Jacques Levy

Theatre director and songwriter
Click to follow

Jacques Levy was an affable but maverick American theatre director best known for his long-running Broadway production of the nude revue Oh! Calcutta! and as a songwriter with Bob Dylan (on "Hurricane") and the Byrds ("Chestnut Mare").

Jacques Levy, theatre director and songwriter: born New York 29 July 1935; married (one son, one daughter); died New York 30 September 2004.

Jacques Levy was an affable but maverick American theatre director best known for his long-running Broadway production of the nude revue Oh! Calcutta! and as a songwriter with Bob Dylan (on "Hurricane") and the Byrds ("Chestnut Mare").

Born in New York in 1935, Levy graduated in the city but moved to Michigan to qualify as a clinical psychologist. He recalled,

The night before I left New York and headed out to Michigan State University for a PhD in psychology, my father said to me, "Are you sure?" "It's a helluva time to ask me that, Dad," I said back to him and headed out. Nine years later, PhDed and on the staff at the Menninger Foundation, I answered, "No".

Levy practised clinical psychology in Topeka, Kansas, but returned to New York for his real love, theatre. He directed the off-off-Broadway production Judson, and this became a stepping-stone for the controversial America Hurrah, which ran for 700 performances and criticised America's involvement in the Vietnam War.

With the abolition in 1968 of the Lord Chamberlain's powers of censorship over UK theatre, the critic Kenneth Tynan wanted to make best use of this new-found freedom and devised a revue, Oh! Calcutta!, which, despite its intellectual pretensions, was financed by the doyen of London striptease, Paul Raymond. Levy contributed to the revue and also directed the Broadway production which ran from July 1969 until August 1972.

Levy had an idea for a musical and he sent his girlfriend to talk to Roger McGuinn of the Byrds at the Fillmore East concert hall in New York. McGuinn recalled, "She said, 'My boyfriend is writing a Broadway musical and he wants you to do the score. Are you interested?' " Entranced by her good looks, McGuinn agreed.

The concept was to adapt Ibsen's Peer Gynt into a hippie musical, Gene Tryp. In the original, Peer Gynt, in a dream, was trying to catch a reindeer, but Levy and McGuinn modified the story and changed the reindeer to a wild horse. The horse is scared by a snake and both the horse and its new rider plunge over a cliff. The song, a mixture of narration and fiery chorus called "Chestnut Mare", became a transatlantic hit for the Byrds, with McGuinn singing,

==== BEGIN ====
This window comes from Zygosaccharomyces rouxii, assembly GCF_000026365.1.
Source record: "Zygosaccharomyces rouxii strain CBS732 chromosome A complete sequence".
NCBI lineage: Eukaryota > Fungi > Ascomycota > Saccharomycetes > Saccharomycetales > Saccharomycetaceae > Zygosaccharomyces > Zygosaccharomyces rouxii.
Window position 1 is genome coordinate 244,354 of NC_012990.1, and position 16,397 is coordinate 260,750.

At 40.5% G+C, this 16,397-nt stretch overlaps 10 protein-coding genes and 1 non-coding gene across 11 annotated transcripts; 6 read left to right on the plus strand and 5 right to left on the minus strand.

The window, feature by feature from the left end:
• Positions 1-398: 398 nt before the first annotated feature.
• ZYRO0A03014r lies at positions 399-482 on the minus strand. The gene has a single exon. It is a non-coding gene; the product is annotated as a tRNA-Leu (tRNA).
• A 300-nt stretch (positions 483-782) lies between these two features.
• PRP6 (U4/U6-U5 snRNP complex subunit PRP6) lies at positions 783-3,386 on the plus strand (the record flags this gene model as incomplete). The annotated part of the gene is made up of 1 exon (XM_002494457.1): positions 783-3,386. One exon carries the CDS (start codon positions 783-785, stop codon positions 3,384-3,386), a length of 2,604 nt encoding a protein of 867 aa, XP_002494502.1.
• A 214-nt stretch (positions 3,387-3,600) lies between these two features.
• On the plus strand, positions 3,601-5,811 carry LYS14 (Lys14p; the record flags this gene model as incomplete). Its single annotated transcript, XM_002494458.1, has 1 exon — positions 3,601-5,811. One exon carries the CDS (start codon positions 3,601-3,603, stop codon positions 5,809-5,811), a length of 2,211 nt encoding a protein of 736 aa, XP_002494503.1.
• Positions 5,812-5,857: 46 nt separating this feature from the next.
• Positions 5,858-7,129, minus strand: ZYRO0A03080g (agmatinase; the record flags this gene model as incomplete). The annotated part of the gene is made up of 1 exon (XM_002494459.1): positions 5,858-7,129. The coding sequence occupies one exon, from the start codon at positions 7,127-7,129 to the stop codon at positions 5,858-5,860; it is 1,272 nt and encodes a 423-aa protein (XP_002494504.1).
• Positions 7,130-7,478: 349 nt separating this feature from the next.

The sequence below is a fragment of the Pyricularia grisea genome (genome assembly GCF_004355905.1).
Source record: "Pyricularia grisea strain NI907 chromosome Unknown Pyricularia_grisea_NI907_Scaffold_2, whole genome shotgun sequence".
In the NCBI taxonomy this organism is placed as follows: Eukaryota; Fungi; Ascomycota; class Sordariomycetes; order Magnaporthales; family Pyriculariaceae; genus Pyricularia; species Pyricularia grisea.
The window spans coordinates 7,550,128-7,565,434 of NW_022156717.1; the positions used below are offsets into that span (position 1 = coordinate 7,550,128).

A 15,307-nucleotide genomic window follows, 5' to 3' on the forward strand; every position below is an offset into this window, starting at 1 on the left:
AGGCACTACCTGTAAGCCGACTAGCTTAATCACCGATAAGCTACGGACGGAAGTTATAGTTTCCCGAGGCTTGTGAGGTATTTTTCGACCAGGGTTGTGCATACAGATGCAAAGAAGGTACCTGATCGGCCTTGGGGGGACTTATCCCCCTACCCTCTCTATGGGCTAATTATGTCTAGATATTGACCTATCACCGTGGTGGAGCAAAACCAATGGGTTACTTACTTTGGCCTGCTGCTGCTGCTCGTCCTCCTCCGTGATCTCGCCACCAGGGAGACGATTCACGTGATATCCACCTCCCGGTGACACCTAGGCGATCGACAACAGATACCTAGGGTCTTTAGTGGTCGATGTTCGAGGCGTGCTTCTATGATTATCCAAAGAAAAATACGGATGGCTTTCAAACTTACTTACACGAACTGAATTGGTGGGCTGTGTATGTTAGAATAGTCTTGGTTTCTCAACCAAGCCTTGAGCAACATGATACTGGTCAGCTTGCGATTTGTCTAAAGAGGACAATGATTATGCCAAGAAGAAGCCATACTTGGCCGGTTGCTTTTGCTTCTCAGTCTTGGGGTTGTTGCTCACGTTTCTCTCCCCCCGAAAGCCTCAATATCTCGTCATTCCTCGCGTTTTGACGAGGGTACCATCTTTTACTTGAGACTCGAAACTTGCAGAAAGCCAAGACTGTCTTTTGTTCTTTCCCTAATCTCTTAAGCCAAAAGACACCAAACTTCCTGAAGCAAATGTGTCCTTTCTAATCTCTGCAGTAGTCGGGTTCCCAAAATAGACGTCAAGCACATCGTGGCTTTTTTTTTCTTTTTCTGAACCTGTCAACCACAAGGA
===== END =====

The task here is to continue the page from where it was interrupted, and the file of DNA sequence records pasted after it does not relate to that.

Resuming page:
I'm gonna catch that horse if I can,

And when I'll do I'll give her my brand,

We'll be friends for life, she'll be just like a wife,

I'm gonna catch that horse if I can.

Although Levy and McGuinn completed the musical, it was never staged. One reason was that Levy wanted a river running across the stage; another was that it would have run for four hours; and yet another was that the Broadway producer David Merrick despised Oh! Calcutta! and all it stood for. Some of the songs, including "Lover of the Bayou" and "All the Things", have appeared on Byrds albums over the years, notably (untitled) in 1970. Levy also contributed to McGuinn's solo albums Roger McGuinn (1973), Cardiff Rose (1976) and Thunderbyrd (1977).

Around 1975, Bob Dylan was renewing his links with Greenwich Village and he met Levy at the Other End club. He had been impressed with "Chestnut Mare" and they went back to Levy's loft to work on something. Dylan had partly written the song "Isis" and together they completed it. Levy recalled,

It's impossible to remember now who did what: he'd have an idea and then I'd have an idea and then he'd have an idea, until we got to the point where we both recognised what the right idea was, and what the right words were. Whether it came from him or from me doesn't make a difference. I found it amazing, he found it amazing.

Levy encouraged the theatrical side of Dylan's songwriting, where he would set up plots and add flashbacks. A key example and a masterpiece of modern songwriting is "Hurricane", in which they wrote about the imprisonment of the championship boxer Rubin Carter for a triple murder. Carter maintained that he was innocent and that his arrest was racially motivated. The song was answered with a lawsuit and an amended lyric had to be recorded, but the eventual result was a retrial, at which Carter was again convicted. In 1988 the sentence was overturned and Carter released.

"Hurricane" is only one of seven superb songs that Dylan and Levy wrote for Dylan's 1975 album, Desire. Their compositions included "One More Cup of Coffee" (which Dylan sang with Emmylou Harris), "Oh Sister" (which Dave Matthews performed at Farm Aid 2004) and "Joey" (the story of the gangster Joey "Crazy Legs" Gallo, who had been murdered in 1972). They also paid tribute to a baseball pitcher with "Catfish", a song that was recorded by Joe Cocker.

Dylan wanted to tour with his friends, including McGuinn, David Blue and Joan Baez, and he asked Levy to direct. The concept was to have a travelling music show which would visit towns on an ad hoc basis and play small shows; it was to be called the Rolling Thunder Revue. The expenses and the demand for tickets became such that they had to play bigger venues. Levy devised a fluid running order which allowed for guest performers like Joni Mitchell and Kinky Friedman to visit.

In 1976 Levy directed a revival of Oh! Calcutta! on Broadway and in total he was responsible for over 7,000 performances of the show. His other productions included Almost an Eagle (1982) and a musical version of the comic strip Doonesbury (1983). In 1995, he contributed to the stage version of the film Fame. Levy also collaborated with Carly Simon although only one of their songs, "Maryanne", has been released.

Spencer Leigh